Academic journal article The Catholic Historical Review

Paradise, Death and Doomsday in Anglo-Saxon Literature

Academic journal article The Catholic Historical Review

Paradise, Death and Doomsday in Anglo-Saxon Literature

Article excerpt

Paradise, Death and Doomsday in Anglo-Saxon Literature. By Ananya Jahanara Kabir. [Cambridge Studies in Anglo-Saxon England, 32.] (New York: Cambridge University Press. 2001. Pp. xi, 210. $70.00.)

Ananya Jahanara Kabir's study addresses the Anglo-Saxons' evolving understanding of a deceptively simple question: what exactly was the destination of the souls of the righteous after death? In seven chapters, which examine the evidence provided by the Bible, Mlfric, Augustine, Bede, Boniface, and AngloSaxon prose and poetry, among other sources, Kabir identifies and analyzes the Anglo-Saxons' belief in the existence of an "interim paradise" as part of a fourfold eschatological model. This would, of course, gradually be reduced to the more familiar threefold model of Paradise-Purgatory-Hell in the later Middle Ages, but Kabir's book deals with the"rarely noted conjunction" (p. 1) of paradise and the soul's condition in the interim period between death and final judgment, as reflected in the literature written by and known to the Anglo-Saxons. Her methodology (literary analysis and source study) compels her to come to terms with the tensions between popular and learned culture, orthodox and heterodox belief, as well as oral and literary expression. It is an important book, and provides a richly developed answer to an ostensibly simple question.

Kabir illuminates yElfric's struggle with the question, how his writings reflect his anxieties about contrasting interpretations of paradise and the interim condition. He took great pains to emulate Augustinian exegesis concerning paradise (particularly in the latter's De Genesi ad littercmi), whom he followed in equating heaven, paradise, and Abraham's bosom. But Mtfric could not resist the pull of later exegetical trends, adding in one homily a fourth locus to the tripartite scheme, a place where the "not completely good" find rest. They are not in heaven, but neither do they suffer torment. Kabir reveals how, rather than abandon the idea entirely, ^Elfric camouflages the apocryphal roots of an interim abode for the good in order to stress the influence of alms, Masses, and intercession on the interim state (p. 47). Herein lies the main reason for the presence of this interim state in both popular and learned schemes that include it.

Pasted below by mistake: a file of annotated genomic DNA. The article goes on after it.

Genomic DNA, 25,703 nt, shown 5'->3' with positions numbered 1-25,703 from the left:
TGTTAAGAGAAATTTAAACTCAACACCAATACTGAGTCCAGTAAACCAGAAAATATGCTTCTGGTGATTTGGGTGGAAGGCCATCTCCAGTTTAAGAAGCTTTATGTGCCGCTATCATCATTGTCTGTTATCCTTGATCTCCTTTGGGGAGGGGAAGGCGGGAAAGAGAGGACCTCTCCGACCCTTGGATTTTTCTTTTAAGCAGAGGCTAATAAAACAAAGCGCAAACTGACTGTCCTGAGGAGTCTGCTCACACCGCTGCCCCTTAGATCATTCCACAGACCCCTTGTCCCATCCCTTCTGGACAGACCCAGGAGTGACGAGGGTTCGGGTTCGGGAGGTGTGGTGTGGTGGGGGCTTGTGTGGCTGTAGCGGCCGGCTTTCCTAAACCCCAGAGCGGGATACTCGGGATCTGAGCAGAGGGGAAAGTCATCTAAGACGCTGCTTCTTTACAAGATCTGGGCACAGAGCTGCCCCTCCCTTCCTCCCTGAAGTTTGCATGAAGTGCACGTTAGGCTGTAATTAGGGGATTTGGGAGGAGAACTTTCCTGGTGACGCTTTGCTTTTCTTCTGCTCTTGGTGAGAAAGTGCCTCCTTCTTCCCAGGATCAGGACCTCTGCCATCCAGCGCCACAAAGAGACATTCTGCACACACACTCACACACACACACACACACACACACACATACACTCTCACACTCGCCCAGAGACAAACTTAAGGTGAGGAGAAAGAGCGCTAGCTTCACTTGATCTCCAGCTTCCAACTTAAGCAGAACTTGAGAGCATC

Kabir next examines the concept of an interim paradise in a quite different body of anonymous Old English prose texts-"ecclesiastical fiction"-of the kind that ^lfric himself condemned (chap. …

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